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Clothing Company Wants To Trademark 'Yinzer,' But Says Pittsburghers Shouldn't Panic

A "Yinzer" shirt available on the Homage website.

Columbus, Ohio-based clothing company Homage has applied for trademark of the word "Yinzer" for apparel. The company has a store in East Liberty, and on their website sells shirts and baby onesies with "Yinzer" printed on front. 

Homage filed for the "Yinzer" trademark in September of this year. If the company is granted the registration, intellectual property lawyer Gwen Acker Wood of Acker Wood IP Law said it could send a cease and desist order to vendors who use the word.

"And hopefully, that company would stop using the name as soon as possible," Acker Wood said. "But if not, they can sue in federal court for statutory damages for infringement."

"Yinzer" was actually trademarked for shirts in 2012 by an individual in Glendale, Calif. In an email, Homage Founder and CEO Ryan Vesler said the company created a licensing agreement with the registrant that included quarterly royalty payments. The original registrant let the trademark lapse, and Homage filed for the trademark to avoid "legal limbo."

"Our intention in filing for the trademark was never to aggressively enforce its use," Vesler wrote. "It was simply a decision to create some continuity with the intellectual property and continue selling shirts."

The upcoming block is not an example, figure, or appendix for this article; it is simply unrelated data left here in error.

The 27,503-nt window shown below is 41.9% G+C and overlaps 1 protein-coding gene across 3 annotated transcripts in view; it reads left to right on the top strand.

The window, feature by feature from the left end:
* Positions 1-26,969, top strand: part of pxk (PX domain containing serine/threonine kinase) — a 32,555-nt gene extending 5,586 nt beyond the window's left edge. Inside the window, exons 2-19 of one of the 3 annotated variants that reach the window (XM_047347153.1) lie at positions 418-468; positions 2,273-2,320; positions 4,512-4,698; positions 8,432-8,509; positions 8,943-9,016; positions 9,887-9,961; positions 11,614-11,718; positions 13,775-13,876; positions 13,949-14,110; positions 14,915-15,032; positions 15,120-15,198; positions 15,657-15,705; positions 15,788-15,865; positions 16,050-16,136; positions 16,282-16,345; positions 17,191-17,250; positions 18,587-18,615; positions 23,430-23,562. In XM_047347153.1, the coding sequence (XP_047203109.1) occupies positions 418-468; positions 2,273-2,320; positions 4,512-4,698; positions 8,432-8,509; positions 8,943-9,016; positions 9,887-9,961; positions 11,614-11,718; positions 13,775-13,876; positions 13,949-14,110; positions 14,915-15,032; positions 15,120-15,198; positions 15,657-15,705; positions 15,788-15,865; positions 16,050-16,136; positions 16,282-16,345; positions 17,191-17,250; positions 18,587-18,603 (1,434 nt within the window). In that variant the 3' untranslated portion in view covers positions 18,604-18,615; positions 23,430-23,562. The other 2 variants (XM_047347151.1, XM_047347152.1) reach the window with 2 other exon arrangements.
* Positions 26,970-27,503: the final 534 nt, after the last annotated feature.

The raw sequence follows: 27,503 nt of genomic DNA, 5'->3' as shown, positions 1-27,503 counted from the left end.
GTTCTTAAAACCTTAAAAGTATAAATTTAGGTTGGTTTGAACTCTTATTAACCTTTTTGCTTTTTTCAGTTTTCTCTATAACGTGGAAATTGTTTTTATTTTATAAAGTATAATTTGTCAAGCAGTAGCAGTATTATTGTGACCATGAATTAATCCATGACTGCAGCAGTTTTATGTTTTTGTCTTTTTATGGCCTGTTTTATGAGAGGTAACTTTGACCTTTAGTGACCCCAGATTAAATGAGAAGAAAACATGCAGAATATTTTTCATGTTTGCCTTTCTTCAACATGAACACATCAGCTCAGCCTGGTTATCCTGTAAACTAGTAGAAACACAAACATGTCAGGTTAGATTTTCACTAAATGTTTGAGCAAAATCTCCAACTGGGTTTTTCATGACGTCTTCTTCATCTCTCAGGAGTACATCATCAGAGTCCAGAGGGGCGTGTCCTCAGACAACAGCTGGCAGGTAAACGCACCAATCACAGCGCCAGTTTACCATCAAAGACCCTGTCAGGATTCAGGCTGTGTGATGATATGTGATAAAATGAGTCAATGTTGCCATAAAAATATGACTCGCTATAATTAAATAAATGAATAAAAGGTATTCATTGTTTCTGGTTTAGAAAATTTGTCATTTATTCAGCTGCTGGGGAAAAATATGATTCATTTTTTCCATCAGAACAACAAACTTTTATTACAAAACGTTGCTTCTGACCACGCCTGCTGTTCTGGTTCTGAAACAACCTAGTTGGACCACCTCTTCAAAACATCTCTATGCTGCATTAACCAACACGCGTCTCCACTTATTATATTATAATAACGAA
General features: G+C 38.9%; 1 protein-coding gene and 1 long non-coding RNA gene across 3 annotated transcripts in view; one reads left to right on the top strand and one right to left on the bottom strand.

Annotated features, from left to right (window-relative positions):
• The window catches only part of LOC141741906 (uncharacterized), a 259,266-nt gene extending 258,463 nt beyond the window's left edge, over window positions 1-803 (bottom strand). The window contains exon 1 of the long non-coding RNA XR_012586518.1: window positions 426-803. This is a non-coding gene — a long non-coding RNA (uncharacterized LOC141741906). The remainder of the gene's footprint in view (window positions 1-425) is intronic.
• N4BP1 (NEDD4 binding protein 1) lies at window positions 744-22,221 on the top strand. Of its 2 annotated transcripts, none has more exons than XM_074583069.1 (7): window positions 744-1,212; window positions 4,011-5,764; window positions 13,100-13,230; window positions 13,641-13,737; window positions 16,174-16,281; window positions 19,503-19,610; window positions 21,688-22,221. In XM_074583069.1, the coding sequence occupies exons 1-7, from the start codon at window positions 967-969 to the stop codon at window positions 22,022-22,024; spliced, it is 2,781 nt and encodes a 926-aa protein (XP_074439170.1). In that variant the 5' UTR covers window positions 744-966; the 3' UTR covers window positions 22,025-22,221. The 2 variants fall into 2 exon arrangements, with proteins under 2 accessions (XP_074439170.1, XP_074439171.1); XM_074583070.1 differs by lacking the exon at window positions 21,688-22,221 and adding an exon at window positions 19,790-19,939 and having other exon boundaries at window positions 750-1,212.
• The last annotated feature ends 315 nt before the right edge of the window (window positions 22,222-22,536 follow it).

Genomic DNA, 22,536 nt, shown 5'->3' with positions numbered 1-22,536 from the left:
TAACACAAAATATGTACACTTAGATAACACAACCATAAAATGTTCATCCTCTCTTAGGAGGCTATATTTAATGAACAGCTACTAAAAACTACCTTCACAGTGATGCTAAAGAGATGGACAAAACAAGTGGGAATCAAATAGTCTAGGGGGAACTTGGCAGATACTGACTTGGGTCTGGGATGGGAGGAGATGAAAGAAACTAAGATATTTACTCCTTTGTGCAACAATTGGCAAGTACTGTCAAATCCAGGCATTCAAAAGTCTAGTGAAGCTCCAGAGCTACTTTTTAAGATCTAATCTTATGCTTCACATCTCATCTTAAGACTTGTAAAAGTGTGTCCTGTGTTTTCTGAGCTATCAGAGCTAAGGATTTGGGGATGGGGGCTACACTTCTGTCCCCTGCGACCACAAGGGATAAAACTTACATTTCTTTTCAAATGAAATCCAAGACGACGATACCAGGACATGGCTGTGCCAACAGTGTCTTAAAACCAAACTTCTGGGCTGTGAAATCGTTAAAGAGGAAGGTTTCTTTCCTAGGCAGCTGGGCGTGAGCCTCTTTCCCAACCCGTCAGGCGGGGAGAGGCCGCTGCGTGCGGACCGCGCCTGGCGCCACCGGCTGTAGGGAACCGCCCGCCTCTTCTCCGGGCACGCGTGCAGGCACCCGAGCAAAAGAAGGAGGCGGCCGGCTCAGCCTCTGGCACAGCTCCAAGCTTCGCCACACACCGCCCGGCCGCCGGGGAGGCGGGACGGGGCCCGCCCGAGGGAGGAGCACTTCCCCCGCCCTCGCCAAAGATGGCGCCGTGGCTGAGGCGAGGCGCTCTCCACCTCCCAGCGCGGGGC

"Yinzer" is an omnipresent word in Pittsburgh, and it makes frequent appearances on shirts sold by small shops and street vendors. University of Pittsburgh Law Professor Michael Madison said it isn't unusual that someone would try to trademark the term.

"Ordinary words and phrases can be subject to trademark rights, even common words and phrases and things that are linguistically distinctive such as 'yinzer'," Madison said. 

Even if Homage wanted to go after vendors that used "Yinzer," it would be hard.

"You're dealing with a word that's part of Pittsburgh's heritage," Acker Wood said. "I would think that it would be quite difficult to go after everyone who's going to be printing that on a shirt, especially if they're small vendors."

Vesler said the company did not mean to offend anyone or cause controversy by applying for the trademark.

"We've reached out to a Pittsburgh area non-profit with the hope of assigning the registration to them," he wrote. "So that royalty payments could benefit the community."